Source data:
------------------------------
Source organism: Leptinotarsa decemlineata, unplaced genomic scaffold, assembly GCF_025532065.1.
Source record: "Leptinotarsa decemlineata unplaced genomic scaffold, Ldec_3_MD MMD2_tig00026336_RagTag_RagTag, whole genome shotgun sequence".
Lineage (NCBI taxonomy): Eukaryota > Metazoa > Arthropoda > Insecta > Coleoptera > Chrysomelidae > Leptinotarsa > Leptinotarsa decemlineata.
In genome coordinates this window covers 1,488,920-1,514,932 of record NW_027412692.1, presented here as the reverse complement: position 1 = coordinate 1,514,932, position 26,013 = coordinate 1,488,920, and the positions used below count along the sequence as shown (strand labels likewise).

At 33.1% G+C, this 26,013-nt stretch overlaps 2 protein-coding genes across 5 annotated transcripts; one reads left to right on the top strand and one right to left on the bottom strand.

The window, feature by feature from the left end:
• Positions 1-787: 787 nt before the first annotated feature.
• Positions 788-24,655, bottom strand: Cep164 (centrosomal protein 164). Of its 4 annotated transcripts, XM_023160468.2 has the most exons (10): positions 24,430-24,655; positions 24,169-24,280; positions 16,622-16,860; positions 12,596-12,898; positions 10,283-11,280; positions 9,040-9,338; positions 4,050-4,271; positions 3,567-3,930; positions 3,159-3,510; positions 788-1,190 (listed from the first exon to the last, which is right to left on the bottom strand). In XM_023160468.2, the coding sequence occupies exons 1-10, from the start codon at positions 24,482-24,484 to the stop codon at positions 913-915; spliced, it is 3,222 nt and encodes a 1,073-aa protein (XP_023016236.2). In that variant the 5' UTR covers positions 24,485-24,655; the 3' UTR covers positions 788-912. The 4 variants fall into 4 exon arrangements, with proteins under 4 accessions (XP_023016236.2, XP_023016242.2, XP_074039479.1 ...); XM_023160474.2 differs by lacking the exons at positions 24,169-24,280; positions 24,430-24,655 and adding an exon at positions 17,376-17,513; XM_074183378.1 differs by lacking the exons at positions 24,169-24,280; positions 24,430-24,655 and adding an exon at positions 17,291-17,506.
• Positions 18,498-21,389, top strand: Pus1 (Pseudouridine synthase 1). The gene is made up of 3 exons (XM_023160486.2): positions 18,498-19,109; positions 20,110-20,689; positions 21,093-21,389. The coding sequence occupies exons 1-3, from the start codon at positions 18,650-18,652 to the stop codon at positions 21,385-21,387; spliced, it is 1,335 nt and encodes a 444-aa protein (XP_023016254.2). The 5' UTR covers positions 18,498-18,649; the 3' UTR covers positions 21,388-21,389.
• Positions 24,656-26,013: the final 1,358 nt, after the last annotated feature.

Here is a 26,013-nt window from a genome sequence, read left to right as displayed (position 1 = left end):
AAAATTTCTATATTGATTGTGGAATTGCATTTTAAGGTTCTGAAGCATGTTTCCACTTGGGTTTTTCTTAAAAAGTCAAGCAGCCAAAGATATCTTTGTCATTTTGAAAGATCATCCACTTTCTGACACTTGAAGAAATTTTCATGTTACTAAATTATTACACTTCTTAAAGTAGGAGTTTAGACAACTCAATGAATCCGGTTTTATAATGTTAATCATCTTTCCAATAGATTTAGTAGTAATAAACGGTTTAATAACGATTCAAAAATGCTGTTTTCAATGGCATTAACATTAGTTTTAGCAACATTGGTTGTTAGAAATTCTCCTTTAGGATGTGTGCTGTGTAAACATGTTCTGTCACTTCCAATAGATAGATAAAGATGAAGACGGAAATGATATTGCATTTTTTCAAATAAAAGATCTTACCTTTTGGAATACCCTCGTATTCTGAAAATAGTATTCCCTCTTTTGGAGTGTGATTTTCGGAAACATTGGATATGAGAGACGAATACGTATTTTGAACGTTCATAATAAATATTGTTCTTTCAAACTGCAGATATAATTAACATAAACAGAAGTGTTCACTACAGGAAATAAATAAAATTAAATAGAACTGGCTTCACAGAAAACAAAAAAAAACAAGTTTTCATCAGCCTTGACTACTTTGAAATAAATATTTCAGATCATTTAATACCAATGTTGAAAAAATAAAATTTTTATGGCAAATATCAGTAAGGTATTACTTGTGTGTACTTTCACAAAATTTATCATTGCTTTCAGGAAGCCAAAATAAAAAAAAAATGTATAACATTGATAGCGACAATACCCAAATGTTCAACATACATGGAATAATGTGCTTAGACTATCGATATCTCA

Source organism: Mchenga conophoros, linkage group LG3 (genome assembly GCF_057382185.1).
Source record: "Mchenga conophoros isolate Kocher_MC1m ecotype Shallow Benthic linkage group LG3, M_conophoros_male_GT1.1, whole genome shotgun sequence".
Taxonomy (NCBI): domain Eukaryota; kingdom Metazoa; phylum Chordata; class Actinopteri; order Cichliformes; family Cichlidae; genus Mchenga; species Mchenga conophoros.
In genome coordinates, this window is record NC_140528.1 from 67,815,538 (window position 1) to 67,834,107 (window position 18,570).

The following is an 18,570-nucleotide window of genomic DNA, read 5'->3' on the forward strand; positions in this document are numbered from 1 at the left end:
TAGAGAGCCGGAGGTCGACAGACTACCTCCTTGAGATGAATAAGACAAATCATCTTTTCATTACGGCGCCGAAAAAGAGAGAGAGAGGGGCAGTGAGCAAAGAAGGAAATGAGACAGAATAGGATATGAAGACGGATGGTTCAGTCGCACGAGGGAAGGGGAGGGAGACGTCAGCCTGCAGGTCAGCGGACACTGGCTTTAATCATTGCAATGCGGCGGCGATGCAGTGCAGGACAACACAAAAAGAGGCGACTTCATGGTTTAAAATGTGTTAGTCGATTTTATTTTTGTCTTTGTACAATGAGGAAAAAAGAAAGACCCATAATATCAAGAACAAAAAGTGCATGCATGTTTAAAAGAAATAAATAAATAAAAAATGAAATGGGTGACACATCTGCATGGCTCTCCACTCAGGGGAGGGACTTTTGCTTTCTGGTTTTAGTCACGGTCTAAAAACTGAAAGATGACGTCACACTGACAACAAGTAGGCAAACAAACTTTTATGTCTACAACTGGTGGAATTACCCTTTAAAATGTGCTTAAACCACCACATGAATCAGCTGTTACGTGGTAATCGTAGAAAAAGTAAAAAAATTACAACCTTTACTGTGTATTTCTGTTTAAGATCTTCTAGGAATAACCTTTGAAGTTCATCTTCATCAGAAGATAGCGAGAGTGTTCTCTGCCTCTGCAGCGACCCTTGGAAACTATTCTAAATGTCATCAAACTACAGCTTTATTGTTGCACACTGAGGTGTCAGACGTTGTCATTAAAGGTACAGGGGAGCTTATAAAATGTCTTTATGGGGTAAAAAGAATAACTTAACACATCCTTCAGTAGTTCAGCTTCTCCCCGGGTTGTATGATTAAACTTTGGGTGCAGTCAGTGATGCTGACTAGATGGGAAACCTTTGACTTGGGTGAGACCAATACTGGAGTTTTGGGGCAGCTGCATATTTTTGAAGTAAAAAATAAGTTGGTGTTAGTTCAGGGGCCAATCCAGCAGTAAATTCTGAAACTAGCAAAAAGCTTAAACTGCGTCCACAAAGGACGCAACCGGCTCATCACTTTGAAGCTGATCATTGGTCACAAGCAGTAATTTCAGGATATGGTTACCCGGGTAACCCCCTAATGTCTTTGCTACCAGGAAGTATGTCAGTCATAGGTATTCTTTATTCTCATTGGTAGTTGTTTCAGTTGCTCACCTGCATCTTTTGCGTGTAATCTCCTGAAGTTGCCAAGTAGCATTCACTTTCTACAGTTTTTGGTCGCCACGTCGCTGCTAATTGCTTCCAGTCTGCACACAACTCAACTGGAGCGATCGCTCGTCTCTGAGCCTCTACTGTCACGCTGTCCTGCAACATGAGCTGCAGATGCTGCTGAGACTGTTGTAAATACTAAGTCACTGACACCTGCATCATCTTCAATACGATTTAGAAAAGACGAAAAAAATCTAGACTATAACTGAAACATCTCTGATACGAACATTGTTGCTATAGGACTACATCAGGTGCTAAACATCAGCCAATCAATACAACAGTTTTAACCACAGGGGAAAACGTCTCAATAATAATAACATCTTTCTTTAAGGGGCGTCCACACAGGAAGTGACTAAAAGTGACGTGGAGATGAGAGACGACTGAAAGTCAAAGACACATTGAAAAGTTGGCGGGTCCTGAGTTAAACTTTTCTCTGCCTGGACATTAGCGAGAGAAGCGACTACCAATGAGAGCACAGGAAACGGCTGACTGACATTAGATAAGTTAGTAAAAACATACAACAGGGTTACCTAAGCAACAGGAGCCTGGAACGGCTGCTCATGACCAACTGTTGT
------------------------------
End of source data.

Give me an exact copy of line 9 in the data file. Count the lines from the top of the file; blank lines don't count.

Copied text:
• Positions 18,498-21,389, top strand: Pus1 (Pseudouridine synthase 1). The gene is made up of 3 exons (XM_023160486.2): positions 18,498-19,109; positions 20,110-20,689; positions 21,093-21,389. The coding sequence occupies exons 1-3, from the start codon at positions 18,650-18,652 to the stop codon at positions 21,385-21,387; spliced, it is 1,335 nt and encodes a 444-aa protein (XP_023016254.2). The 5' UTR covers positions 18,498-18,649; the 3' UTR covers positions 21,388-21,389.